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Friday, June 7, 2013

Friday Flicks: The Girl with the Dragon Tattoo

A weekly review of a book to movie adaptation.

The Millennium Trilogy by late Swedish author Steig Larsson proved to be a world-wide phenomenon. With the launch of the first novel in the international bestselling trilogy, The Girl With the Dragon Tattoo, readers fell in love with the misfit protagonist, Lisbeth Salander, and the novel's gritty, dark content. 

A Swedish film adaptation soon followed, and it was only a matter of time before American filmmaker David Fincher set out to leave his mark on the novel. Fincher, who directed the dark hits Seven, Fight Club, Zodiac, etc., was a perfect match for the difficult subject matter that the novel contained. In the film, Rooney Mara brings a vulnerable side to the dark character, Salander. 

The film follows recently disgraced journalist, Mikael Blomkvist, played here by Daniel Craig, as he attempts to rebuild his life. He is called upon by Henrik Vanger to investigate the disappearance of his niece, Harriet, years ago. As Blomkvist begins to investigate, he discovers the gloomy past and unfortunate events that seem to have plagued the Vanger family. Essentially a locked room mystery, Blomkvist knows that Harriet's killer had to be a member of the family, as they were the only people on the family's island on that day. 

This could have been a straight forward thriller, but the addition of the fascinating Lisbeth Salander elevates the story to another level. Salander is a ward of the state, who has a knack for anything technology related. On the outside, she appears as a kind of goth punk outcast, but her hacking skills have afforded her a comfortable career as an investigator. It is these skills that lead her to assist Blomkvist in his investigation.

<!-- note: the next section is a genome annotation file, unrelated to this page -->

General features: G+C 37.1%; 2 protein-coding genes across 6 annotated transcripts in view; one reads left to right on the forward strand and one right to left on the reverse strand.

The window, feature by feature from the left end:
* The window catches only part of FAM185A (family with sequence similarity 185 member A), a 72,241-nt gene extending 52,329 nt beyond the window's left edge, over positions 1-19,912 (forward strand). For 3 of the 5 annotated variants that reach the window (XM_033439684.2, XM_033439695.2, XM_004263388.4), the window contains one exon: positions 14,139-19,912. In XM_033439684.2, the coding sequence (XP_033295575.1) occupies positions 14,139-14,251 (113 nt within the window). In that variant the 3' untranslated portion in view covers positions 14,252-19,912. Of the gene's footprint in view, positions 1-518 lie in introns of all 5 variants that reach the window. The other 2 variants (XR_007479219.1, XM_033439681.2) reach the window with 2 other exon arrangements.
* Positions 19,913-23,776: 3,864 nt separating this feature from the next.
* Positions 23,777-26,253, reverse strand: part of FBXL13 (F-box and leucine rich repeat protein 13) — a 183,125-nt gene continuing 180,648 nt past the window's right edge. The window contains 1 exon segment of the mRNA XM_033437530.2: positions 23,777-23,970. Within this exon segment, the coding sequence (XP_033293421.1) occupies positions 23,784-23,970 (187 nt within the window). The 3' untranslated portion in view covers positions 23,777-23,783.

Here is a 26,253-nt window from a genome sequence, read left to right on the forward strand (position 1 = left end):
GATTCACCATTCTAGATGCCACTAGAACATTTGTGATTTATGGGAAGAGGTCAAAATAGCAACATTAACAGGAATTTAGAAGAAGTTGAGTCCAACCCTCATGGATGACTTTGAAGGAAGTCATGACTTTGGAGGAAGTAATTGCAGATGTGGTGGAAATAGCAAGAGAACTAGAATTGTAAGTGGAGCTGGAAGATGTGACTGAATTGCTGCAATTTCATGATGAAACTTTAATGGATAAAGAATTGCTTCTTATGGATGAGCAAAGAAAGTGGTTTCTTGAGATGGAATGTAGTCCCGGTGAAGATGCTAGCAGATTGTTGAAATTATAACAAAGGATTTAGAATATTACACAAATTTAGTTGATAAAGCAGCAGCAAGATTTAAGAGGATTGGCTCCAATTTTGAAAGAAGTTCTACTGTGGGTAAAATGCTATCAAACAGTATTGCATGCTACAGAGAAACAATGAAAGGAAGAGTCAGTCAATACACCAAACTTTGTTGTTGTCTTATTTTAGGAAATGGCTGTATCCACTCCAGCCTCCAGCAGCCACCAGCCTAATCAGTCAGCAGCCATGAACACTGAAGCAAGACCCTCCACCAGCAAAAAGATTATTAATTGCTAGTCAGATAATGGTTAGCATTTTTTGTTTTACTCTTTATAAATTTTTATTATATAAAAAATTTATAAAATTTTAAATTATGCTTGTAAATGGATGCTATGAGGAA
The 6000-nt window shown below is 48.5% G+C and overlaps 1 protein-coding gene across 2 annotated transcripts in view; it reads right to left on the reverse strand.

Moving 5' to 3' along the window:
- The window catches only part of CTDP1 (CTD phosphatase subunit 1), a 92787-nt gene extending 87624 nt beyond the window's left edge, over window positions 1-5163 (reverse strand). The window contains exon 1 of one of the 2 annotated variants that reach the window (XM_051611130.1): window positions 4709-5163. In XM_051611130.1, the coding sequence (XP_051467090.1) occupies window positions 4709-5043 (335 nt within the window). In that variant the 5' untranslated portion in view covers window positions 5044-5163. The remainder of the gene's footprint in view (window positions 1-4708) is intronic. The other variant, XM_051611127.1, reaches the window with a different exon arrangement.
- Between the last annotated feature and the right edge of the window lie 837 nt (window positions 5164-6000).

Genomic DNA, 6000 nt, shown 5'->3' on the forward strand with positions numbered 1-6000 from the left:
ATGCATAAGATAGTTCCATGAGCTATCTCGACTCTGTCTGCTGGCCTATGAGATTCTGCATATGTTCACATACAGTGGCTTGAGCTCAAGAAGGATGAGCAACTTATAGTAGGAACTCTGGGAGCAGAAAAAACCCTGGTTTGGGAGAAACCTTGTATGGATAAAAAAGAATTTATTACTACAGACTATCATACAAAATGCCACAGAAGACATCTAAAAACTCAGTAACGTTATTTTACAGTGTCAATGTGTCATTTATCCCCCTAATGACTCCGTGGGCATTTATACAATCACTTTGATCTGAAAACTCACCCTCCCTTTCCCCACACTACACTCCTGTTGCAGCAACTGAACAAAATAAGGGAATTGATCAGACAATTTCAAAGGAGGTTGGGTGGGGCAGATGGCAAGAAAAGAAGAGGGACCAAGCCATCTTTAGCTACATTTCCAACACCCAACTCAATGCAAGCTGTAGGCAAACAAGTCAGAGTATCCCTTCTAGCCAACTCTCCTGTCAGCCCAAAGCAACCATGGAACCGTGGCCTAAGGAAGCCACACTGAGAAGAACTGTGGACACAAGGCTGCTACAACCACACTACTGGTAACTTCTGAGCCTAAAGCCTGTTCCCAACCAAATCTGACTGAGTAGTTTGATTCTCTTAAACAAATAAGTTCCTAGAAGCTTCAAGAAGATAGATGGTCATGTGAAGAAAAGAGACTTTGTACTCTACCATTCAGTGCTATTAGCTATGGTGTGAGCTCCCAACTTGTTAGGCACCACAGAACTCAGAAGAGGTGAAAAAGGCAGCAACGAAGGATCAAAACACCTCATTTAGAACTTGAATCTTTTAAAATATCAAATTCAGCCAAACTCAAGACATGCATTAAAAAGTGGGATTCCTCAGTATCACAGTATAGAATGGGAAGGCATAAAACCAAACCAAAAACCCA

The content of both the film and the novel is extremely dark and often uncomfortably graphic. There are scenes of great violence, including rape, and detailed portrayals of torture. Despite these disturbing moments, there is a heart to both Blomkvist and Salander that makes this a compulsively watchable movie. The adaptation stays true to the spirit of the novel while still standing alone as a commendable piece of filmmaking. This a a thrilling adult movie that brings the fantastic novel to life.

Have you read the novel or seen the movie? If so, what did you think of it? What book adaptations would you like to see as a future Friday Flicks post?

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